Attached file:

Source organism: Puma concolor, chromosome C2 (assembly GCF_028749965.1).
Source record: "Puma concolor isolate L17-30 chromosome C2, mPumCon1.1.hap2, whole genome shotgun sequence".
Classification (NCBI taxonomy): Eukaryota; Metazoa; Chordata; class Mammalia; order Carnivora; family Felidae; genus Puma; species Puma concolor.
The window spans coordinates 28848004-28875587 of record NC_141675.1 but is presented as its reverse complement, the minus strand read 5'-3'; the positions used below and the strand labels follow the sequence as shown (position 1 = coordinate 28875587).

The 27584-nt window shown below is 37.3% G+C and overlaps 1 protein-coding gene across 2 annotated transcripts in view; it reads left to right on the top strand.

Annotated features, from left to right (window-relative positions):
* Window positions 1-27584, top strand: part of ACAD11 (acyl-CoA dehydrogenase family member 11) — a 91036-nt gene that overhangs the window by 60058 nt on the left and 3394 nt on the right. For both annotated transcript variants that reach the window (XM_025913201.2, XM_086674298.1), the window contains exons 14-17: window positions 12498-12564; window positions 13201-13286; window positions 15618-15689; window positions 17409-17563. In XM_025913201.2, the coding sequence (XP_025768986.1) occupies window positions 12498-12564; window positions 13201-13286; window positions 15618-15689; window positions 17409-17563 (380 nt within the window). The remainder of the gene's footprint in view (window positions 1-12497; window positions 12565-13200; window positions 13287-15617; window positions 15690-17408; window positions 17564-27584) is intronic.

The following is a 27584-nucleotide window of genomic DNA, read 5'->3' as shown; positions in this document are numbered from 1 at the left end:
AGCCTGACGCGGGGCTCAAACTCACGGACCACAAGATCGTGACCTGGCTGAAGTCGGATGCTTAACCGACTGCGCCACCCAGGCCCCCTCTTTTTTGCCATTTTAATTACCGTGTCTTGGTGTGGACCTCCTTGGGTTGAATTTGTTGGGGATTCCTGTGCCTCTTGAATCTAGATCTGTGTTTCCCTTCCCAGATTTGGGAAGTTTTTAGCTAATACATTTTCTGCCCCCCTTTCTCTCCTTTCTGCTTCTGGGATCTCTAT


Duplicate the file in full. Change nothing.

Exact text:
Source organism: Puma concolor, chromosome C2 (assembly GCF_028749965.1).
Source record: "Puma concolor isolate L17-30 chromosome C2, mPumCon1.1.hap2, whole genome shotgun sequence".
Classification (NCBI taxonomy): Eukaryota; Metazoa; Chordata; class Mammalia; order Carnivora; family Felidae; genus Puma; species Puma concolor.
The window spans coordinates 28848004-28875587 of record NC_141675.1 but is presented as its reverse complement, the minus strand read 5'-3'; the positions used below and the strand labels follow the sequence as shown (position 1 = coordinate 28875587).

The 27584-nt window shown below is 37.3% G+C and overlaps 1 protein-coding gene across 2 annotated transcripts in view; it reads left to right on the top strand.

Annotated features, from left to right (window-relative positions):
* Window positions 1-27584, top strand: part of ACAD11 (acyl-CoA dehydrogenase family member 11) — a 91036-nt gene that overhangs the window by 60058 nt on the left and 3394 nt on the right. For both annotated transcript variants that reach the window (XM_025913201.2, XM_086674298.1), the window contains exons 14-17: window positions 12498-12564; window positions 13201-13286; window positions 15618-15689; window positions 17409-17563. In XM_025913201.2, the coding sequence (XP_025768986.1) occupies window positions 12498-12564; window positions 13201-13286; window positions 15618-15689; window positions 17409-17563 (380 nt within the window). The remainder of the gene's footprint in view (window positions 1-12497; window positions 12565-13200; window positions 13287-15617; window positions 15690-17408; window positions 17564-27584) is intronic.

The following is a 27584-nucleotide window of genomic DNA, read 5'->3' as shown; positions in this document are numbered from 1 at the left end:
AGCCTGACGCGGGGCTCAAACTCACGGACCACAAGATCGTGACCTGGCTGAAGTCGGATGCTTAACCGACTGCGCCACCCAGGCCCCCTCTTTTTTGCCATTTTAATTACCGTGTCTTGGTGTGGACCTCCTTGGGTTGAATTTGTTGGGGATTCCTGTGCCTCTTGAATCTAGATCTGTGTTTCCCTTCCCAGATTTGGGAAGTTTTTAGCTAATACATTTTCTGCCCCCCTTTCTCTCCTTTCTGCTTCTGGGATCTCTAT